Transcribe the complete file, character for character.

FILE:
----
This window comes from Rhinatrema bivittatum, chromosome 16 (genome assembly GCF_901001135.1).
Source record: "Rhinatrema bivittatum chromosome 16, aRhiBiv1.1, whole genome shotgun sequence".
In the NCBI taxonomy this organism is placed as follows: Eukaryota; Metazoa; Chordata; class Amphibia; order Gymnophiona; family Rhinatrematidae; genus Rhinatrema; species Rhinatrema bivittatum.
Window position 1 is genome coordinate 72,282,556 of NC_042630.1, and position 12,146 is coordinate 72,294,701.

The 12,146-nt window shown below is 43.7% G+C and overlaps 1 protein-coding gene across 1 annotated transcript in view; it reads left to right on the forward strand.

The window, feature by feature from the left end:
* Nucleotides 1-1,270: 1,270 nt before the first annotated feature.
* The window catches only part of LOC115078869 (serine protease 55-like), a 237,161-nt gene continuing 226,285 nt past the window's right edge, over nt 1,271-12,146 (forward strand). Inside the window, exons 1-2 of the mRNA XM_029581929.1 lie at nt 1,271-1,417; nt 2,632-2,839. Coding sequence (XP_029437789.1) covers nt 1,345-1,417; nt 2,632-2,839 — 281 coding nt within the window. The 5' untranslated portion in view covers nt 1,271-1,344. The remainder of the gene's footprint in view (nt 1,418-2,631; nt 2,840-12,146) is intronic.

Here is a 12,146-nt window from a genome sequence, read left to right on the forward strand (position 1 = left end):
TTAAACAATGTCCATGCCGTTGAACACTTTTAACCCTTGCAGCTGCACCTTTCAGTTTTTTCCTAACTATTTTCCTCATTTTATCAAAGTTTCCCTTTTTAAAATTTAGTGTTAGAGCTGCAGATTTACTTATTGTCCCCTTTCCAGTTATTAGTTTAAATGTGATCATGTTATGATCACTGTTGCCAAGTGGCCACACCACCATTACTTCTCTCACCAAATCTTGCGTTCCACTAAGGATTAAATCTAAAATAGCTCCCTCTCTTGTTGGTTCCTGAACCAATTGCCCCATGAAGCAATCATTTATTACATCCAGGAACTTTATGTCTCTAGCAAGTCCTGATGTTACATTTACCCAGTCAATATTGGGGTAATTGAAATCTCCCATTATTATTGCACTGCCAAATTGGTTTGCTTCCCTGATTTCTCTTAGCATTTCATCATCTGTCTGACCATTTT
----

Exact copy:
This window comes from Rhinatrema bivittatum, chromosome 16 (genome assembly GCF_901001135.1).
Source record: "Rhinatrema bivittatum chromosome 16, aRhiBiv1.1, whole genome shotgun sequence".
In the NCBI taxonomy this organism is placed as follows: Eukaryota; Metazoa; Chordata; class Amphibia; order Gymnophiona; family Rhinatrematidae; genus Rhinatrema; species Rhinatrema bivittatum.
Window position 1 is genome coordinate 72,282,556 of NC_042630.1, and position 12,146 is coordinate 72,294,701.

The 12,146-nt window shown below is 43.7% G+C and overlaps 1 protein-coding gene across 1 annotated transcript in view; it reads left to right on the forward strand.

The window, feature by feature from the left end:
* Nucleotides 1-1,270: 1,270 nt before the first annotated feature.
* The window catches only part of LOC115078869 (serine protease 55-like), a 237,161-nt gene continuing 226,285 nt past the window's right edge, over nt 1,271-12,146 (forward strand). Inside the window, exons 1-2 of the mRNA XM_029581929.1 lie at nt 1,271-1,417; nt 2,632-2,839. Coding sequence (XP_029437789.1) covers nt 1,345-1,417; nt 2,632-2,839 — 281 coding nt within the window. The 5' untranslated portion in view covers nt 1,271-1,344. The remainder of the gene's footprint in view (nt 1,418-2,631; nt 2,840-12,146) is intronic.

Here is a 12,146-nt window from a genome sequence, read left to right on the forward strand (position 1 = left end):
TTAAACAATGTCCATGCCGTTGAACACTTTTAACCCTTGCAGCTGCACCTTTCAGTTTTTTCCTAACTATTTTCCTCATTTTATCAAAGTTTCCCTTTTTAAAATTTAGTGTTAGAGCTGCAGATTTACTTATTGTCCCCTTTCCAGTTATTAGTTTAAATGTGATCATGTTATGATCACTGTTGCCAAGTGGCCACACCACCATTACTTCTCTCACCAAATCTTGCGTTCCACTAAGGATTAAATCTAAAATAGCTCCCTCTCTTGTTGGTTCCTGAACCAATTGCCCCATGAAGCAATCATTTATTACATCCAGGAACTTTATGTCTCTAGCAAGTCCTGATGTTACATTTACCCAGTCAATATTGGGGTAATTGAAATCTCCCATTATTATTGCACTGCCAAATTGGTTTGCTTCCCTGATTTCTCTTAGCATTTCATCATCTGTCTGACCATTTT